Niagara Region Headquarters, Thorold, ON. Photo credit: The Niagara Independent
The idea of modernizing Niagara Regional Council to have representatives serve as both upper and lower-tier councillors has been around for some time. The latest effort came from the City of Niagara Falls.
On April 14, 2021, corporate services committee at Niagara Region considered a request from Niagara Falls to “initiate the process to elect, by the double direct method, three members of Niagara Falls city council to serve as both regional and city councillors.”
The request, unanimously supported at the local level, was rejected by the Region.
St. Catharines mayor Walter Sendzik brought the same request from his council to the regional level last term and won over the upper-tier municipality and the province before St. Catharines city council backed away from the change.
Regional council rejected another attempt to allow another modernizing change earlier this term when rookie councillors Laura Ip and George Darte put the question of electing the regional chair at-large to corporate services committee. A people’s-choice-chair. The same committee, followed by council, rejected the move to modernize.
There is evidence of a growing interest in modernizing Niagara’s regional council. But the elected representatives of the public are divided, with some in favour. In February 2020, regional councillor from St. Catharines Laura Ip said, “I think it’s long past time to hear directly from the citizens of Niagara as to what they want.”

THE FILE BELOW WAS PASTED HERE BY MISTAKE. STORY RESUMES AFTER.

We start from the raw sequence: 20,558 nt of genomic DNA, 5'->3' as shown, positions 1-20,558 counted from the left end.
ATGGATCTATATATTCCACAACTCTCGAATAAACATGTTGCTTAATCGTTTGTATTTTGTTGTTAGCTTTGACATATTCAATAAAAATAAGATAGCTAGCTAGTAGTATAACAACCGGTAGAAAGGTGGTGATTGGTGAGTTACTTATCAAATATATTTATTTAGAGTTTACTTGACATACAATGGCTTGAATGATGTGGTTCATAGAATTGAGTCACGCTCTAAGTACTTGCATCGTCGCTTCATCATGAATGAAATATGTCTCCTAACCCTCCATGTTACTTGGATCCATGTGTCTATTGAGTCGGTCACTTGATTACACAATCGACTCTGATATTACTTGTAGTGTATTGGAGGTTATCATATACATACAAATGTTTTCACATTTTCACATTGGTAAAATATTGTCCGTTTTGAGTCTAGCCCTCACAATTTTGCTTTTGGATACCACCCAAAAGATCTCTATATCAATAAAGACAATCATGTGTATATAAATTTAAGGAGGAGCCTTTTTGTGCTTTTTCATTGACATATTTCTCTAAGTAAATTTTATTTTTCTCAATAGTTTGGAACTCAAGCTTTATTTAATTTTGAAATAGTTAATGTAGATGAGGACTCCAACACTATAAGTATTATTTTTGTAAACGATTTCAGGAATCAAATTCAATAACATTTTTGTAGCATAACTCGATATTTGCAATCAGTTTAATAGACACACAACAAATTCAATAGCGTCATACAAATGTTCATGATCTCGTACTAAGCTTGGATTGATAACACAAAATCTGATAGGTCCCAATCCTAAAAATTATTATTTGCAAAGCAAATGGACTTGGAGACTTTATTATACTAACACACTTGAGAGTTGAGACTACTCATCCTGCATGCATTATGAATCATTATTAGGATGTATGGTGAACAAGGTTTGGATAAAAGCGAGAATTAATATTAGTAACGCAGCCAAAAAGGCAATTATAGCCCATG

Mayor Sandra Easton of Lincoln said at the time, “I support the regional chair elected by all the citizens of Niagara.”
While, Port Colborne regional councillor Barbara Butters said, “I remember back in that last election when there was a lot of excitement when people figured they would get a chance to elect a regional chair.”
Perhaps it is time to consult the people, to hold a referendum on the question of a directly elected chair and double direct city/regional councillors at the next municipal election in 2022.
Premier Ford and Minister of Municipal Affairs and Housing Steve Clark have made it clear that the province won’t impose change, but it won’t oppose change either. It is up to local municipalities.
Niagara should not let itself be left behind, the region needs to compete at Queens Park, Ottawa, and in the corporate world. A people’s-choice-chair representing 450,000 residents and four electoral districts, instead of a council’s-choice-chair representing 31 politicians would have a bigger voice.
People’s-choice-chairs are elected in Waterloo, Halton, and Durham. Hamilton’s own people’s-choice-chair is now mayor. Hamilton-Wentworth Region elected its chair at-large before amalgamation.
The Region should put both questions of a people’s-choice-chair and double direct duty on the next election ballot as a referendum.
There may be enough interest now to allow change. Would these proposals be an improvement to Regional Council? Some local politicians say yes, some say no – perhaps it’s time to ask the people.
A referendum on the 2022 ballot would not be too much to ask.
Bruce Timms represented St. Catharines on Niagara Regional Council from 1991 to 2018. During his near three decades in municipal politics, Timms sat on and chaired numerous committees and boards. A lifelong Niagara resident and proud Rotarian, Timms is a professional engineer and home inspector by trade.